The public has long held a fascination with the archaeological work at the Hoko River, likely due to the excellent preservation of artifacts at the site. Beginning in the 1970s, numerous newspaper articles, along with several television mini-documentaries, spread news about the ongoing excavations. Located a short distance upstream from where the Hoko River discharges into the Strait of Juan de Fuca, the Hoko Rockshelter site is one of the first, and the largest, intensively investigated rockshelter habitation sites along the Northwest Coast of North America. A classic coastal shell midden located within the confines of a rockshelter, it afforded a rare opportunity to examine changes in the arrangement of living space over time. The site was excavated with the intention of recording a highly detailed and continuous depositional sequence. To help better understand and learn from cultural evolution, site researchers utilized computers to create models of cultural processes. The Hoko River Archaeological Site Complex: The Rockshelter (45CA21), 1,000-100 B.P. presents a detailed overview of the Hoko Rockshelter fieldwork and data analysis, followed by a synthetic overview of how well the hypotheses derived from the computer modeling compare to actual archaeological results.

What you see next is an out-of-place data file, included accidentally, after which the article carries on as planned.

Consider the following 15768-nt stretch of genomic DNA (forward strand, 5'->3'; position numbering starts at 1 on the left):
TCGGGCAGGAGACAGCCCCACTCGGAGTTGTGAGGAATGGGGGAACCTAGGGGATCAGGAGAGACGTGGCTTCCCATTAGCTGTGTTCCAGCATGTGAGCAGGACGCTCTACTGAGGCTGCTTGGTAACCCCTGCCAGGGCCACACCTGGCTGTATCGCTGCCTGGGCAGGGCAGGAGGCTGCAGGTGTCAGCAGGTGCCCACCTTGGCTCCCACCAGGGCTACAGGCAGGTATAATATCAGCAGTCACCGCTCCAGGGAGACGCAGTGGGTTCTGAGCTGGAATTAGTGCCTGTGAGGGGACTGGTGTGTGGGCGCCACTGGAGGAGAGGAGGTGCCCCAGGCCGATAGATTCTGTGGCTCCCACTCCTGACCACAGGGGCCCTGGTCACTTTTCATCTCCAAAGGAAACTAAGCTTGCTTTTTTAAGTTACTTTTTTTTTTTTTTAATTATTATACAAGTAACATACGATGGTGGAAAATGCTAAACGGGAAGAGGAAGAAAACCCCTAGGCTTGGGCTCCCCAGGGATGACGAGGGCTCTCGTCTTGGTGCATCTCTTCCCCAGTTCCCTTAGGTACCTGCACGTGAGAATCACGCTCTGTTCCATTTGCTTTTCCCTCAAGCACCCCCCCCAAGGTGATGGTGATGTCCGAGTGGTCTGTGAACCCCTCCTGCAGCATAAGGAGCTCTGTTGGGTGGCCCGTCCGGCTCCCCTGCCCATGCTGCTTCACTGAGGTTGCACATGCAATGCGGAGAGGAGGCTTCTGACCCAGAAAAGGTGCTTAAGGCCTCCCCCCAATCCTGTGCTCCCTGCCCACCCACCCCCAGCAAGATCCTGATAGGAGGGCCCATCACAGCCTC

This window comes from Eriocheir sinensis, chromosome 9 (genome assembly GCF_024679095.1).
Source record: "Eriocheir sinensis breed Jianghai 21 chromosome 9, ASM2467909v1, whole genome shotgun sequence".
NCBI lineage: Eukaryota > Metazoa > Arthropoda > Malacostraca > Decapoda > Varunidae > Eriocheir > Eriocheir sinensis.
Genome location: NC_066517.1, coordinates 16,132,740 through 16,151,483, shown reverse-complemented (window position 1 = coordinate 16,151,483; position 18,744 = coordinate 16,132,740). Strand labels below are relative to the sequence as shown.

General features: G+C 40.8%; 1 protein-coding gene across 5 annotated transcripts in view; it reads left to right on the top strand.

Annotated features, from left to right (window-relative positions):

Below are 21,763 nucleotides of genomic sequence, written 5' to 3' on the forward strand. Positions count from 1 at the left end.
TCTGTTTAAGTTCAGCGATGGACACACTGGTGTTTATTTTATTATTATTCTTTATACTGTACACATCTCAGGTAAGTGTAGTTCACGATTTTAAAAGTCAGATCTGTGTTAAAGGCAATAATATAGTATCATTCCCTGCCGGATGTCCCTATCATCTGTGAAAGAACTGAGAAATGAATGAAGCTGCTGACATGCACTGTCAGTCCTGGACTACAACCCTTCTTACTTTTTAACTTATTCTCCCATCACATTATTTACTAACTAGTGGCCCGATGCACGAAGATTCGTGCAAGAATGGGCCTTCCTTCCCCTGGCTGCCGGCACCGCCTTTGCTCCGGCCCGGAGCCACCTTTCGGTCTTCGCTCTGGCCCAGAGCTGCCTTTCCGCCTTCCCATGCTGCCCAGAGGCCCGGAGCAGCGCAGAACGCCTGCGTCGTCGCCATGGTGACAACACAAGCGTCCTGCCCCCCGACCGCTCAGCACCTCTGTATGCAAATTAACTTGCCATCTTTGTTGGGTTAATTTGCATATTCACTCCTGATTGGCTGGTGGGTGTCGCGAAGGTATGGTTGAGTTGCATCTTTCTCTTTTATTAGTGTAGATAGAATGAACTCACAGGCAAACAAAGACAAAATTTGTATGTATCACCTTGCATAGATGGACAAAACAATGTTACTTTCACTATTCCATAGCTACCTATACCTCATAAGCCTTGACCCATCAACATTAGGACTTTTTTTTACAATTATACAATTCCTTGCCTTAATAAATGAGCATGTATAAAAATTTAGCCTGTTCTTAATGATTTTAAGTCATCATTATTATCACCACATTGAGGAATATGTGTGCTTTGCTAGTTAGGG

Illustrations / photographs / maps / references / 278 pages (2005)